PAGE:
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Report on Popocatepetl (Mexico) — October 2002

Bulletin of the Global Volcanism Network, vol. 27, no. 10 (October 2002)
Managing Editor: Richard Wunderman.

Popocatepetl (Mexico) Small explosions, earthquakes, and tremor during July-October 2002

Please cite this report as:

Global Volcanism Program, 2002. Report on Popocatepetl (Mexico). In: Wunderman, R (ed.), Bulletin of the Global Volcanism Network, 27:10. Smithsonian Institution. https://doi.org/10.5479/si.GVP.BGVN200210-341090.

Volcano Profile |  Complete Bulletin


Popocatepetl

Mexico

19.023°N, 98.622°W; summit elev. 5393 m

All times are local (unless otherwise noted)


During July-October 2002, volcanic activity at Popocatépetl consisted of small-to-moderate, but at times explosive, eruptions of steam, gas, and generally minor amounts of ash. Explosions on 1 and 2 July produced ash plumes that reached 2 km and 700 m above the crater, respectively. Volcano-tectonic (VT) earthquakes (M 1.8-2.9) occurred almost daily. The earthquakes were located mostly to the S and E at depths up to 8 km beneath the crater. Isolated episodes of low-amplitude harmonic tremor were registered, typically for a few hours daily.

The Centro Nacional de Prevencion de Desastres (CENAPRED) reported that during most of July through mid-August, up to 25 small-to-moderate emissions per day were accompanied by steam, gas, and sometimes small amounts of ash. The number of exhalations per day increased during 22-24 July (43, 80, and 55) and 15-17 August (68, 58, and 70). Around 25-45 exhalations occurred per day through the end of August. During September and October, no more than 26 exhalations were registered per day.

Activity reported by CENAPRED in July was probably related to changes in morphology of the intracrater dome (BGVN 27:02 and 27:06). Compared to an aerial photo taken on 29 April (figure 46), an image on 22 May 2002 (figure 47) showed that the dome had diminished in size.

Figure (see Caption) Figure 46. Vertical aerial photo of Popocatépetl taken on 29 April 2002. The top of the image is generally towards the N. Courtesy CENAPRED.
Figure (see Caption) Figure 47. Vertical aerial photo of Popocatépetl taken on 22 May 2002. The photo provided evidence that the dome was diminished in size compared to 29 April 2002 (figure 46). The top of the image is generally towards the NNW. Courtesy CENAPRED.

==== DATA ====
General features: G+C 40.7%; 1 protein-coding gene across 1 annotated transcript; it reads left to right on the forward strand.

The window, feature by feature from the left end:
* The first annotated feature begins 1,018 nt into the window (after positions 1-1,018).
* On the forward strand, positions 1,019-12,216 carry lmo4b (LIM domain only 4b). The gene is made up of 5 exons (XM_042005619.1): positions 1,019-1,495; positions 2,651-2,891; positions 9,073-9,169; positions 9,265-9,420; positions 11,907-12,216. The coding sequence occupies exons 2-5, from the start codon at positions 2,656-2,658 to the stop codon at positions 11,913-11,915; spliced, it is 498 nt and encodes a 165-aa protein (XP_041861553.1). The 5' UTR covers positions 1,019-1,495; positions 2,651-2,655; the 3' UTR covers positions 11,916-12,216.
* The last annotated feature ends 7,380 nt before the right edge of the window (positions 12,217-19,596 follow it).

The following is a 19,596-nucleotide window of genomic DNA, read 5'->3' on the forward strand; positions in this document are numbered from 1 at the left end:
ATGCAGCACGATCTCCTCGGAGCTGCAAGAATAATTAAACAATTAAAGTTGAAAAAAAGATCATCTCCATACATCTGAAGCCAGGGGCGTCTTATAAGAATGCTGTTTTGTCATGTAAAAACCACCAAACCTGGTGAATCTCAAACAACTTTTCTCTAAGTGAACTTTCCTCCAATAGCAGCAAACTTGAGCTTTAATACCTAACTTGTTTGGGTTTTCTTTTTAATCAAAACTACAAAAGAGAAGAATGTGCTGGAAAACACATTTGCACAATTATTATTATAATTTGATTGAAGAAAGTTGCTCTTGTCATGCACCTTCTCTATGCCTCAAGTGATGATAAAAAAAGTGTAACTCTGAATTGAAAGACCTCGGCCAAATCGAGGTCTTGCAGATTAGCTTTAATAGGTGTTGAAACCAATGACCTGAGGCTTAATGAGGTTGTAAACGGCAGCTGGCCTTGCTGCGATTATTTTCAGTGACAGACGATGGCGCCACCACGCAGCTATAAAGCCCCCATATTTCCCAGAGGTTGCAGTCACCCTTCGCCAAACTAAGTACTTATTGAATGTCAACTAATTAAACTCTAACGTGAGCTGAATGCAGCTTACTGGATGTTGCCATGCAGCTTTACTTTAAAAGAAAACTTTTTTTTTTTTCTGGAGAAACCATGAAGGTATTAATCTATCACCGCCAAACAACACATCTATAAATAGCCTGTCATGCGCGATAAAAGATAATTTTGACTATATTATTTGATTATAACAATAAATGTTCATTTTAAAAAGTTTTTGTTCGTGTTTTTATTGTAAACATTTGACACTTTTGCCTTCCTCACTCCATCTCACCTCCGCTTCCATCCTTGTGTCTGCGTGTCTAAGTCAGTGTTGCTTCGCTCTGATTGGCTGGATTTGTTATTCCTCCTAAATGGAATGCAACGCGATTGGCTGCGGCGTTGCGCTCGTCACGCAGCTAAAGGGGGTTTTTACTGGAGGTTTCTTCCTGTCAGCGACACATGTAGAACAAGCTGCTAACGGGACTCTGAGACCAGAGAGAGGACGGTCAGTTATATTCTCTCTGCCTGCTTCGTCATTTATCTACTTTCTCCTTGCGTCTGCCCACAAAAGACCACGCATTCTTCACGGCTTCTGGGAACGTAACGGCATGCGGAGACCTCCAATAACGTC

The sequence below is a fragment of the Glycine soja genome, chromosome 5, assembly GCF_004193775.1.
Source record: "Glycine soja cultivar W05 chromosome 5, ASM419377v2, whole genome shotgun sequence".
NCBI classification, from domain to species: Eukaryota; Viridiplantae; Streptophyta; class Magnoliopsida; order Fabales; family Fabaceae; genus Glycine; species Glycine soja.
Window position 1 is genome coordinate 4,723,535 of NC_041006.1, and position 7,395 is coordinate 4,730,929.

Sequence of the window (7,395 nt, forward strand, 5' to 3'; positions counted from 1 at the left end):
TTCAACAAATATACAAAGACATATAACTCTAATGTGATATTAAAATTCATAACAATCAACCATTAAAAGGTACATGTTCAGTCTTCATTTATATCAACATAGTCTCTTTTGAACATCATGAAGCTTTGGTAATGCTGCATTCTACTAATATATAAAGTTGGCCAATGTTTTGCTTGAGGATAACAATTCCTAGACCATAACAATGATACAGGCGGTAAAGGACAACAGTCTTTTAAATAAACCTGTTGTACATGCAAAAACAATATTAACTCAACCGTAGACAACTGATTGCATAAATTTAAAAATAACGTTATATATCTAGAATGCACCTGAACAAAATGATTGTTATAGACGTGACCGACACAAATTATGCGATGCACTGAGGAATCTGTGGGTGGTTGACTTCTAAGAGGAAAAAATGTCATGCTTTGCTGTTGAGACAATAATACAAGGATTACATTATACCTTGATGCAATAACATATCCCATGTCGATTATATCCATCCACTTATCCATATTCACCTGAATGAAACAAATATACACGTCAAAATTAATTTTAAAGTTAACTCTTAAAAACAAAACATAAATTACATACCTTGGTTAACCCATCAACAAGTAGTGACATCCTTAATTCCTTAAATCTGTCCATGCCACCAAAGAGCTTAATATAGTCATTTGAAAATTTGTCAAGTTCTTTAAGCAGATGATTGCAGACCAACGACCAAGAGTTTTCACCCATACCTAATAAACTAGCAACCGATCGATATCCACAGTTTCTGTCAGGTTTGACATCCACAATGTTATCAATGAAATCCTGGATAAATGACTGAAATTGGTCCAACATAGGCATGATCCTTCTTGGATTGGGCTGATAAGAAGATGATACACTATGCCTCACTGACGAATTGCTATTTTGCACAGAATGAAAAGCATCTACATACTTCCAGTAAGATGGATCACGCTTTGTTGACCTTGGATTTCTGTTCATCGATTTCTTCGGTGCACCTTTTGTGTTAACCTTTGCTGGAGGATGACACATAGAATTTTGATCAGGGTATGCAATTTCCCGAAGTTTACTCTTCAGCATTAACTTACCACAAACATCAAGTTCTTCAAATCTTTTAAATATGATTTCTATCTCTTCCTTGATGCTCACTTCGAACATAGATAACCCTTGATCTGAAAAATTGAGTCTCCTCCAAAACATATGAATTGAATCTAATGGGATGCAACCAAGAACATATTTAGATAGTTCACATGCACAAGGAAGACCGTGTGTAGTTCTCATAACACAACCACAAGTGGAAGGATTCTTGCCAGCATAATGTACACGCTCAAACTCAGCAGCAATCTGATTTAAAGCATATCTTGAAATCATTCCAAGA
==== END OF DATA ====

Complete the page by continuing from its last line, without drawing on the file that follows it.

CENAPRED stated that future activity could consist of isolated minor explosions with emission of incandescent fragments out to short distances from the crater or emissions of variable quantities of ash. The Alert Level remained at 2, and CENAPRED recommended that people avoid the zone extending out to 12 km from the crater, although the road between Santiago Xalitzintla (Puebla) and San Pedro Nexapa (Mexico State), including Paso de Cortés, remained open for controlled traffic.

Geologic Background. Volcán Popocatépetl, whose name is the Aztec word for smoking mountain, rises 70 km SE of Mexico City to form North America's 2nd-highest volcano. The glacier-clad stratovolcano contains a steep-walled, 400 x 600 m wide crater. The generally symmetrical volcano is modified by the sharp-peaked Ventorrillo on the NW, a remnant of an earlier volcano. At least three previous major cones were destroyed by gravitational failure during the Pleistocene, producing massive debris-avalanche deposits covering broad areas to the south. The modern volcano was constructed south of the late-Pleistocene to Holocene El Fraile cone. Three major Plinian eruptions, the most recent of which took place about 800 CE, have occurred since the mid-Holocene, accompanied by pyroclastic flows and voluminous lahars that swept basins below the volcano. Frequent historical eruptions, first recorded in Aztec codices, have occurred since Pre-Columbian time.

Information Contacts: Centro Nacional de Prevencion de Desastres (CENAPRED), Delfin Madrigal 665, Col. Pedregal de Santo Domingo, Coyoacan, 04360, Mexico D.F. (URL: https://www.gob.mx/cenapred/).